landsummary.com

One of the things I like the least about my real job, and much of the contract work that I do is that i'm usually the only programmer working on each task. So, it's been very fun to work on a project with Josh Livni (His writeup). We got together one afternoon, and by the time we left, we had a reasonable start of what we call landsummary, we've since put in a fair bit of work sprinkled here and there. Josh set up an AWS server--it's nice for me to have fewer sys-admin duties too.
What's actually on display is fairly modest. What it does is takes a user-drawn square, circle, or arbitrary polygon, and uses that to summarize the NLCD dataset along with some census data. The things that make it more than lame are that it's very fast, it can easily be extended to summarize any raster dataset, and we have a sorta cool API (not documented) which allows us or anyone to query the data with a WKT Polygon and request a particular service -- currently nlcd, population, weather.precip, and a couple of services with environmental engineering application. All of them use the same libraries--postGIS for doing the census related stuff, and GDAL, gdal_array for doing the raster (currently just NLCD) queries. Josh handled all the census data, I know very little about that, except that whenever I've tried previously, it's been a pain to work with, and now, Josh has a nice set up for it. I took the lead on the raster summaries. For that, I wrote a little library that wraps gdal_array, so you can take a GDAL datasource:

>>> g = AGoodle("something.tif")
>>> a = g.read_array_bbox([xmin, ymin, xmax, ymax])

And then 'a' is a numpy array with all the niceties that entails. So, if we want to get just the food cells, which have values of 81 and 82 in the NLCD dataset, it's just:

>>> a[(a == 81) | (a == 82)]

For arbitrary polygons, we use a surprisingly fast function from matplotlib to mask anything that's not inside a list of verticies (polygon). Then do any summary stats on the masked array.

Thanks to Josh, we have a fairly nice django project structure, with separate apps for each little analysis we've added. In my previous django projects, I've dumped everything into a single app and hacked away, the structure we have now makes it easier to keep what's needed in my brain. Also, when hacking with someone, I'm less likely to put in total crap code. Josh has already had a good laugh at some code where I found 25 closest weather stations using:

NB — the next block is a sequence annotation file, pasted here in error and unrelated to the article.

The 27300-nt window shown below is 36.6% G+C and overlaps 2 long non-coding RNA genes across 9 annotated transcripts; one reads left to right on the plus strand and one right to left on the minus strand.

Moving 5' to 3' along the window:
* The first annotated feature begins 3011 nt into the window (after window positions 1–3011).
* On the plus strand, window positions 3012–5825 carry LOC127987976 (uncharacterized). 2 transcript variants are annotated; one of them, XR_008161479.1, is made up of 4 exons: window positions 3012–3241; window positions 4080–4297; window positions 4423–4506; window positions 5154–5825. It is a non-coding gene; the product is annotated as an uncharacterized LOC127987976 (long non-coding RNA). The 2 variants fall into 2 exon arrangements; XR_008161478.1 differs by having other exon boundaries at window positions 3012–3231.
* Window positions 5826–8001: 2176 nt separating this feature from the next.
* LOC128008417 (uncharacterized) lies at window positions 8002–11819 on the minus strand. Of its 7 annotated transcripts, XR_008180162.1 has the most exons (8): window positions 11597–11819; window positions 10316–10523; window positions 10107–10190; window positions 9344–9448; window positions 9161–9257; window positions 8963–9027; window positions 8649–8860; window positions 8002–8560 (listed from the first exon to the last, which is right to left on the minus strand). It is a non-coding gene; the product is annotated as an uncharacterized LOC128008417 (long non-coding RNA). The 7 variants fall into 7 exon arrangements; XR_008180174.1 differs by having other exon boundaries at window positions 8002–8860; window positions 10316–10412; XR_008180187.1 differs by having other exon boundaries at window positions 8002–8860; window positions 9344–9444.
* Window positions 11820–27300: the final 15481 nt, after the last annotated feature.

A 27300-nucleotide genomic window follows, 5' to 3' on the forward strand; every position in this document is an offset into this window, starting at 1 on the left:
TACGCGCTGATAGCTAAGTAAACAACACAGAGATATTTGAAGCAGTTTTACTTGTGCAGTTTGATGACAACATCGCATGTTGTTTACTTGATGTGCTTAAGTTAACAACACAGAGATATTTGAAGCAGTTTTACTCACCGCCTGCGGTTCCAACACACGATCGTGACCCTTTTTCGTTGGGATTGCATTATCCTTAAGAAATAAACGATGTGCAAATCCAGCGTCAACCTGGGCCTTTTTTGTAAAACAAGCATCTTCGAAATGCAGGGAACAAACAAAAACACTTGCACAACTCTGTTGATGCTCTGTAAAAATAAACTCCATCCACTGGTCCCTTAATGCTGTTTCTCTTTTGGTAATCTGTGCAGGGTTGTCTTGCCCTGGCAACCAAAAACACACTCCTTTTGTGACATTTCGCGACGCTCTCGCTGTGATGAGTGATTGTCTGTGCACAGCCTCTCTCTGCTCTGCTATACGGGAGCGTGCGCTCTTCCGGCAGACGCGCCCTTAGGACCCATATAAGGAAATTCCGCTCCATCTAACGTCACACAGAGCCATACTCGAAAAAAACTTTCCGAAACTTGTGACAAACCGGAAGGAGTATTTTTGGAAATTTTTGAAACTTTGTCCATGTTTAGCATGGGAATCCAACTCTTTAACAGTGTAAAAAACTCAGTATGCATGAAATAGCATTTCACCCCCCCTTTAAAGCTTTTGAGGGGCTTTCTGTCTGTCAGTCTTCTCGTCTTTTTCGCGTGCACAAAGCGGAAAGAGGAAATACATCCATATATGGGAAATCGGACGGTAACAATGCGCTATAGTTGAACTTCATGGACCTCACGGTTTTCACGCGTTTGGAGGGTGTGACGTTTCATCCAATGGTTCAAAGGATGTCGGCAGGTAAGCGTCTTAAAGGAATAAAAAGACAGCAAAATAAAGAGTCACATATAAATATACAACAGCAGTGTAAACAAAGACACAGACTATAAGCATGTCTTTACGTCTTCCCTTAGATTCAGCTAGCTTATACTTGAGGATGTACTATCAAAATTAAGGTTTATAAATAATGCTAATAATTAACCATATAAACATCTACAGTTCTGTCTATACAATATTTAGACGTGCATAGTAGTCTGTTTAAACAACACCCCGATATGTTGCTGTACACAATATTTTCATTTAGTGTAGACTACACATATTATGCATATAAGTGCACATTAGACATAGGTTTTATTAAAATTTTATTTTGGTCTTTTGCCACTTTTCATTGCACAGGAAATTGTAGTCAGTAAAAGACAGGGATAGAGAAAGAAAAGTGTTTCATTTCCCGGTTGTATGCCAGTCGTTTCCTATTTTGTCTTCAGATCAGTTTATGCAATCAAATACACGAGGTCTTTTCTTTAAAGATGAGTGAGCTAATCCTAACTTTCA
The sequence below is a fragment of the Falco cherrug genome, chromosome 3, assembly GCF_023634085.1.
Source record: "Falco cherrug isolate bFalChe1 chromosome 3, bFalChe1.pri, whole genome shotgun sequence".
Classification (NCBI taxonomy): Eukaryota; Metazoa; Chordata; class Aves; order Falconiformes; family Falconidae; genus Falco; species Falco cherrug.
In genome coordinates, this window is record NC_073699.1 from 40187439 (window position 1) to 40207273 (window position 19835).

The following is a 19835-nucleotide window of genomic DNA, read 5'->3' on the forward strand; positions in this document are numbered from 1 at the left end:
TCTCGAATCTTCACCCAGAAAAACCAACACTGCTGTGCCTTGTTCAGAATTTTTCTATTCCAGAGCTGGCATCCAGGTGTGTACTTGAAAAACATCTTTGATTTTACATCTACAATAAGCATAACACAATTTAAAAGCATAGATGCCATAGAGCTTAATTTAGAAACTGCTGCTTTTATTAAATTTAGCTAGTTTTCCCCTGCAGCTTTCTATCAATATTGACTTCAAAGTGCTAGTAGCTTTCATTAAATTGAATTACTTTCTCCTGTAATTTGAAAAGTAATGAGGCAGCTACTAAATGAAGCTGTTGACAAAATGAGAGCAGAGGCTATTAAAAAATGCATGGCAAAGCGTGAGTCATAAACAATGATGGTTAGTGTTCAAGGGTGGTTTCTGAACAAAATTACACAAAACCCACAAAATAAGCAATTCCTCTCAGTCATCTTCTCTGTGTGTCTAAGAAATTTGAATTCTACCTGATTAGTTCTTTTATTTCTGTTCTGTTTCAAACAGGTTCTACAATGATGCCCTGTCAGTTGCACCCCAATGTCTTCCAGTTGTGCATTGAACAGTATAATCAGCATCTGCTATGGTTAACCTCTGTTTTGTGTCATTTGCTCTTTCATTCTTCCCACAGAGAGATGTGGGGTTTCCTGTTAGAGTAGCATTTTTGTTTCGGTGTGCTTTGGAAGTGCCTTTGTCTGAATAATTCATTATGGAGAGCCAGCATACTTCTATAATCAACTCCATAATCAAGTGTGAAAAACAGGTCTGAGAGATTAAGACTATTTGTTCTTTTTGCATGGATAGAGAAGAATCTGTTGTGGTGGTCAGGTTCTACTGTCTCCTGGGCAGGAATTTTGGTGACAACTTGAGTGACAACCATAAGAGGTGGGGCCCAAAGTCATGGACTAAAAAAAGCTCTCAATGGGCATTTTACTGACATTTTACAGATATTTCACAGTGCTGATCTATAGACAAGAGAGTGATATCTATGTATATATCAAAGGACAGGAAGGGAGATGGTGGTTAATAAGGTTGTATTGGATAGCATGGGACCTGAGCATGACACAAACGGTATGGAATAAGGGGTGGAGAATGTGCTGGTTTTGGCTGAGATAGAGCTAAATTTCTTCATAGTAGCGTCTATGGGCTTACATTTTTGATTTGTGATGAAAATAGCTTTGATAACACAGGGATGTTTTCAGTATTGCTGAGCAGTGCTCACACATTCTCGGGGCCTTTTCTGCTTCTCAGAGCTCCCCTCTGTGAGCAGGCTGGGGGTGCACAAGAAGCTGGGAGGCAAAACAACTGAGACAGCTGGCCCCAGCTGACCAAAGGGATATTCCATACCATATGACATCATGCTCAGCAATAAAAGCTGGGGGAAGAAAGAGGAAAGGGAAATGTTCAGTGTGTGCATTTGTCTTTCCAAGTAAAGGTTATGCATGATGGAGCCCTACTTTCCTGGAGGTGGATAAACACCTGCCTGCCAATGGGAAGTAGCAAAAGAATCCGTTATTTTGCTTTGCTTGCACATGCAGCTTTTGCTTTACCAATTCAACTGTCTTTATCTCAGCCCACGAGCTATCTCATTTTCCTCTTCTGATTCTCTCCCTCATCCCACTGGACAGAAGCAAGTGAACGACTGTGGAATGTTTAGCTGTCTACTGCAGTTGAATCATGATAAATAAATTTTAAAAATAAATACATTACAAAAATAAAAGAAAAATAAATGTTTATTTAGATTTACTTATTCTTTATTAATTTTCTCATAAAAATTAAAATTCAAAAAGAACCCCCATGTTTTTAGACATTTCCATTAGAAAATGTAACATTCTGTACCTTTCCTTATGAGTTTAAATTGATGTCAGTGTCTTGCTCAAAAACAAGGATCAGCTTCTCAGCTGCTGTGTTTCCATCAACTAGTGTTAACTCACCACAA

SELECT * from stations ORDER BY ABS(lat - ?) + ABS(lon - ?) LIMIT 25

then sorted those 25 using geopy.distance to make sure it was the real distance. In my defence, I really wanted to use vanilla sqlite and so didn't have postGIS at my disposal--also, it was quite fast for only 6,000 stations. We've since dumped it all into postGIS. There's probably a couple of other gems in there.

So, back to the modest functionality part... Actually, it turns out, this is a fairly difficult thing to do in McClick software--time consuming in user and processor time. So, having a way to click a point and see land-use stats and population data appear in about a second is pretty cool--and it's on the web. We've already found a couple folks with interesting applications, and we're interested in finding more--the original motivation was 'foodmiles'-- from this post. And there's a couple things we'll probably add in from that, people I happened to hear talking in a cafe today were talking about foodmiles and seemed interested in incorporating the carbon foot-print of exporting / importing food vs. growing locally. My friend, Megan also has lots other ideas for things that firms commonly do McClick style with the NLCD data.
There's more info on the about page, but suffice to say we make full use of all the usual open-source GIS, science tools.

Comments

Megan D said…
you did good work i can attest

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